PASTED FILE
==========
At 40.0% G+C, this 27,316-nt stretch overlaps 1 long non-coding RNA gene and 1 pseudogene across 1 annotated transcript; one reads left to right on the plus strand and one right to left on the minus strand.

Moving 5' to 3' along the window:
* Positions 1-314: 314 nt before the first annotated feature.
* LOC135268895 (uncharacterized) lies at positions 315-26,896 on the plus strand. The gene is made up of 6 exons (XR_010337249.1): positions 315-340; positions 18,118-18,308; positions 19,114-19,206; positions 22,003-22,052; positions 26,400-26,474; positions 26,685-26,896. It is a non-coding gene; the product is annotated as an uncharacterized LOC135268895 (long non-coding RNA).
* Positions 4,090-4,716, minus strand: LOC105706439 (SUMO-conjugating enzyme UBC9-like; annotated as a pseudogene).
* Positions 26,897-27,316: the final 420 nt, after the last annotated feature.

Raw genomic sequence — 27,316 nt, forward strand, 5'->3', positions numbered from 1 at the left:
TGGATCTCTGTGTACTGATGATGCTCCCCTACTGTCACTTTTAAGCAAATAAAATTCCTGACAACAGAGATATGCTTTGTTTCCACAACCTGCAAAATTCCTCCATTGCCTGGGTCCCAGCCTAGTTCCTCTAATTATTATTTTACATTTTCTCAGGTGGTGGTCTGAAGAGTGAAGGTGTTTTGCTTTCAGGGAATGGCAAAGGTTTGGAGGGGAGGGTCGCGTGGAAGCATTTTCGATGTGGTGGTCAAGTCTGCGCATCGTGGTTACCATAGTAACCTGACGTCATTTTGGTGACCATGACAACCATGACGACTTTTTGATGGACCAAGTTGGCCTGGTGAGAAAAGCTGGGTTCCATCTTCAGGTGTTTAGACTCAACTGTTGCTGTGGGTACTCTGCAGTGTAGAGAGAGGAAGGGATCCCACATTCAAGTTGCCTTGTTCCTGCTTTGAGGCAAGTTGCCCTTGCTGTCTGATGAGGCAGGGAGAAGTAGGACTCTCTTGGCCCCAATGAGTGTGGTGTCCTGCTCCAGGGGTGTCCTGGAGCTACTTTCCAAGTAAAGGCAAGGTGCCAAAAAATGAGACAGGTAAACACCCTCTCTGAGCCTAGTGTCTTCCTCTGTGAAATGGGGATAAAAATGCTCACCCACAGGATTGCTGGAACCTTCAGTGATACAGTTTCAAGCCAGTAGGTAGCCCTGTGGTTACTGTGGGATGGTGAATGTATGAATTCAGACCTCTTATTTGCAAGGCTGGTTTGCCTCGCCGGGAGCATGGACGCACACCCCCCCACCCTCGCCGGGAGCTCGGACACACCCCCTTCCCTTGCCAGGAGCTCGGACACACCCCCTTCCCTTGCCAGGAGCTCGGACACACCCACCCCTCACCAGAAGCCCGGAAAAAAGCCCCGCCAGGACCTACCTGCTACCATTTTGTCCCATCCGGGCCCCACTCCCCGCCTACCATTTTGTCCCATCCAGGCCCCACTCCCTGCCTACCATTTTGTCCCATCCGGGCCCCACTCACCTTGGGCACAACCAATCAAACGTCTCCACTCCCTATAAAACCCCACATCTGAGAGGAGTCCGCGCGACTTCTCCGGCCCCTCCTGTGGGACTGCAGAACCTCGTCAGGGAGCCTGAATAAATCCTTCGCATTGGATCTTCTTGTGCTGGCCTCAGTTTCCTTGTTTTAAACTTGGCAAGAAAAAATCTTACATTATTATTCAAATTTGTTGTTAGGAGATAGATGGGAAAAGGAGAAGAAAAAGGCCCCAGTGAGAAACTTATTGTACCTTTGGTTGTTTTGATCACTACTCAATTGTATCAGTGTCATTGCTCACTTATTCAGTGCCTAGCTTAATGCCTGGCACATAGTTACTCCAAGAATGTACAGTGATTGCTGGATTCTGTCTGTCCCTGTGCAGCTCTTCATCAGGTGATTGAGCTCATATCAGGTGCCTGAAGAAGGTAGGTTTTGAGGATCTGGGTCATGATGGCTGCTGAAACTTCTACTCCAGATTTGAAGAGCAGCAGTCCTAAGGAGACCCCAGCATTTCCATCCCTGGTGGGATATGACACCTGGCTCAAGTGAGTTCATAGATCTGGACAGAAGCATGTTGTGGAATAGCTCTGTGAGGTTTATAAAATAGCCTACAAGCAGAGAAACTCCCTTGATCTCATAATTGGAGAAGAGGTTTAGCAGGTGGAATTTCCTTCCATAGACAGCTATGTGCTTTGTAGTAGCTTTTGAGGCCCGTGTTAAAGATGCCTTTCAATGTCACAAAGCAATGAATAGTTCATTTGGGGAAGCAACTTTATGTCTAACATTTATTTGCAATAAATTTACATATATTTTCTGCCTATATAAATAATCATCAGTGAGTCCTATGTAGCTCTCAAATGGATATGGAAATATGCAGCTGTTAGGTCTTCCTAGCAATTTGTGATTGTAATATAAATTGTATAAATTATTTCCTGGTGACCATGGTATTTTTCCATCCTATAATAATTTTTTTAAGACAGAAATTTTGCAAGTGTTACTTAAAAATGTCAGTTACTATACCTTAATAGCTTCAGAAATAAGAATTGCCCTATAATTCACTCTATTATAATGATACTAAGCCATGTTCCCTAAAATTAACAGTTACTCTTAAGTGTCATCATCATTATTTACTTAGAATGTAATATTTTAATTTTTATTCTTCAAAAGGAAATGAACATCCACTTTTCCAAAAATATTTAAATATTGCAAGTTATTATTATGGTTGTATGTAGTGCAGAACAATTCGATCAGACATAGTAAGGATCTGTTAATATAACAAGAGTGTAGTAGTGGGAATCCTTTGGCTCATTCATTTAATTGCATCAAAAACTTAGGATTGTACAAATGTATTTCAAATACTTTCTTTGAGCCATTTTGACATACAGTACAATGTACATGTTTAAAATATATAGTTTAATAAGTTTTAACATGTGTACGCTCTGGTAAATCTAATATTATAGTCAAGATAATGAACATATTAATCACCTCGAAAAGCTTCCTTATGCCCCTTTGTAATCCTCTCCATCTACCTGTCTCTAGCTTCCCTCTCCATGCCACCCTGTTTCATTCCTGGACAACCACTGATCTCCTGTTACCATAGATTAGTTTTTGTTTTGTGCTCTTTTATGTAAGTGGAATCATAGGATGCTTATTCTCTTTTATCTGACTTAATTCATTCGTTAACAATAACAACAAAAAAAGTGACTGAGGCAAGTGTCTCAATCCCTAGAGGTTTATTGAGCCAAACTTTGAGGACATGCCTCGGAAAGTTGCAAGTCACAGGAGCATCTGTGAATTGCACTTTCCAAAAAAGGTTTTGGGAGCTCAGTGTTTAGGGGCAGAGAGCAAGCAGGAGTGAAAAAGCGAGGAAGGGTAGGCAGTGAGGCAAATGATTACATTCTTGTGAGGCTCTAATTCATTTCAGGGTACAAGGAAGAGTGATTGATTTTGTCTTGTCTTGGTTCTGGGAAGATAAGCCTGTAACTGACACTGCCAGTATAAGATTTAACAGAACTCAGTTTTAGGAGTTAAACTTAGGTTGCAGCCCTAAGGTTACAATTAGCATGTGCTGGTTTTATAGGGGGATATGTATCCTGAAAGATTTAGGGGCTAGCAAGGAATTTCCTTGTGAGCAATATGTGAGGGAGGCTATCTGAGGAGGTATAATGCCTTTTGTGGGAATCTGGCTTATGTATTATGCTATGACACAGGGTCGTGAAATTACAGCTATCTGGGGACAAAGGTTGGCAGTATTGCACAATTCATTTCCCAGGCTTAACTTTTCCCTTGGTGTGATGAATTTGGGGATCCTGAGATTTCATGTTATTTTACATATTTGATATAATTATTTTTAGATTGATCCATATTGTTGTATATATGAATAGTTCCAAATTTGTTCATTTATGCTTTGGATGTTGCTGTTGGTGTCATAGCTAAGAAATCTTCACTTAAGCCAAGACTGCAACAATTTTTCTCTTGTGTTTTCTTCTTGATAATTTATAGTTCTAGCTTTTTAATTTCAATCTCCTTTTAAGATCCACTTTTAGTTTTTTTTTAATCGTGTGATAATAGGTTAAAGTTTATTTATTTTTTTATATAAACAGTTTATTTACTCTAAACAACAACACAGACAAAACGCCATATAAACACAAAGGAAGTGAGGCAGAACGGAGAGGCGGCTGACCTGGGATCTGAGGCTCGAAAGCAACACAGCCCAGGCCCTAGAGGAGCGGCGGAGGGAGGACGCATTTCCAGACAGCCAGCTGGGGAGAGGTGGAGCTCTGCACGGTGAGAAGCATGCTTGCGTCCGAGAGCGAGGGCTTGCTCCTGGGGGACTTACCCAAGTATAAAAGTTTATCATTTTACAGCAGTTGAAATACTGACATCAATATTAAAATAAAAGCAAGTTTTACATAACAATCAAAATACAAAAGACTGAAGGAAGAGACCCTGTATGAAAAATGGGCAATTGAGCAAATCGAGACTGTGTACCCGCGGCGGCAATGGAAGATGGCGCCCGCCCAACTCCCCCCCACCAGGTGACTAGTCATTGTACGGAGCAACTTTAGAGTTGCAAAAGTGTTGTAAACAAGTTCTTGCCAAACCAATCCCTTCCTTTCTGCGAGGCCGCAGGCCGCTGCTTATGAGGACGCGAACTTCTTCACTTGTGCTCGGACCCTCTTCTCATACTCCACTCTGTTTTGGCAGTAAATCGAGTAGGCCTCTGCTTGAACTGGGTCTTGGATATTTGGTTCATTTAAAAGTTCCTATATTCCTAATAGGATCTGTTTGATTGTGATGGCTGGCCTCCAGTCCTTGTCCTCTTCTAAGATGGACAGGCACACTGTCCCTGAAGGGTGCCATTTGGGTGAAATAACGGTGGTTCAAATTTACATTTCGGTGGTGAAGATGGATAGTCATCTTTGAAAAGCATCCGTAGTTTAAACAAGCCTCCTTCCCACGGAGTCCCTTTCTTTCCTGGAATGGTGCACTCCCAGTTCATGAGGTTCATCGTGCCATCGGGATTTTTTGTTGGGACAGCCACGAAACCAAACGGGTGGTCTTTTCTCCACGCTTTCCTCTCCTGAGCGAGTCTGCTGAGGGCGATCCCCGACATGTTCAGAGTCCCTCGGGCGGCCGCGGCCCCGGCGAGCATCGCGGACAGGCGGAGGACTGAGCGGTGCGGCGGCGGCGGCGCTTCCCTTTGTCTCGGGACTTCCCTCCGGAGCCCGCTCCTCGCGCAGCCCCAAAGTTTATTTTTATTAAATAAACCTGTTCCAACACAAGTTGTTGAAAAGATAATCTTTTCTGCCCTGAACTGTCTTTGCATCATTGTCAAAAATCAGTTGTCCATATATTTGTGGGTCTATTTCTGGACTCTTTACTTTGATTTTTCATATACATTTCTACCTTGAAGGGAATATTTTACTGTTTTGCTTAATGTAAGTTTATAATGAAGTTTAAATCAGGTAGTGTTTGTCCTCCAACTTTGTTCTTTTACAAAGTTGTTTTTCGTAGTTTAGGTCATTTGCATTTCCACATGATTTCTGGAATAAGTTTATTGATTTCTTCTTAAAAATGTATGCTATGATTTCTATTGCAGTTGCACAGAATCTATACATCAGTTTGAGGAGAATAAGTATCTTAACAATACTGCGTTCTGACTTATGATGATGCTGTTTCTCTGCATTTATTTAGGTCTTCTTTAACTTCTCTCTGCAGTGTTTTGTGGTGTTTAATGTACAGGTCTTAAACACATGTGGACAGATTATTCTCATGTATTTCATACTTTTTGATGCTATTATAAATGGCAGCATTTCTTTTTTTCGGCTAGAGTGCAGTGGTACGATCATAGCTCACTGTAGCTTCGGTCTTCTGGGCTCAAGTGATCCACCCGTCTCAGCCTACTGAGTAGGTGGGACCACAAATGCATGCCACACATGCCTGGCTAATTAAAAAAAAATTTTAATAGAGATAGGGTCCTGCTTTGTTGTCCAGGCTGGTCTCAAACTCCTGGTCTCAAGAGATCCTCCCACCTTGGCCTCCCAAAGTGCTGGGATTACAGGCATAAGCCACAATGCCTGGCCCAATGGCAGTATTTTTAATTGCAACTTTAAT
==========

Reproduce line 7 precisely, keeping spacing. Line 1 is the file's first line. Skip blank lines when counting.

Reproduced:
Raw genomic sequence — 27,316 nt, forward strand, 5'->3', positions numbered from 1 at the left: